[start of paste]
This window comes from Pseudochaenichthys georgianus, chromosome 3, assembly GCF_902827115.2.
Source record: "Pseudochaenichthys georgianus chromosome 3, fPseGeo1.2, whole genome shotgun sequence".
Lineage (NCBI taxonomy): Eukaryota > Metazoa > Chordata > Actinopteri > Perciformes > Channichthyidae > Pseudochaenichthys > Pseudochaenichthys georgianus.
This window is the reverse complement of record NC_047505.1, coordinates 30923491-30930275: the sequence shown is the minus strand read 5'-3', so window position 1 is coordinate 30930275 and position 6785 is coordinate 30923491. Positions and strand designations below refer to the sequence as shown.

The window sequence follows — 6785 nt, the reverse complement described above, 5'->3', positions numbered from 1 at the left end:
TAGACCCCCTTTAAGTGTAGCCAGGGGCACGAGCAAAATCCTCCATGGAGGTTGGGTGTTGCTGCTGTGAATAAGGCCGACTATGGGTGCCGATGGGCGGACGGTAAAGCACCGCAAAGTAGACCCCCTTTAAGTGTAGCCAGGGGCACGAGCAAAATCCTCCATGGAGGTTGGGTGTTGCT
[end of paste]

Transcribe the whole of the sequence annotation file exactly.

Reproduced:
This window comes from Pseudochaenichthys georgianus, chromosome 3, assembly GCF_902827115.2.
Source record: "Pseudochaenichthys georgianus chromosome 3, fPseGeo1.2, whole genome shotgun sequence".
Lineage (NCBI taxonomy): Eukaryota > Metazoa > Chordata > Actinopteri > Perciformes > Channichthyidae > Pseudochaenichthys > Pseudochaenichthys georgianus.
This window is the reverse complement of record NC_047505.1, coordinates 30923491-30930275: the sequence shown is the minus strand read 5'-3', so window position 1 is coordinate 30930275 and position 6785 is coordinate 30923491. Positions and strand designations below refer to the sequence as shown.

The window sequence follows — 6785 nt, the reverse complement described above, 5'->3', positions numbered from 1 at the left end:
TAGACCCCCTTTAAGTGTAGCCAGGGGCACGAGCAAAATCCTCCATGGAGGTTGGGTGTTGCTGCTGTGAATAAGGCCGACTATGGGTGCCGATGGGCGGACGGTAAAGCACCGCAAAGTAGACCCCCTTTAAGTGTAGCCAGGGGCACGAGCAAAATCCTCCATGGAGGTTGGGTGTTGCT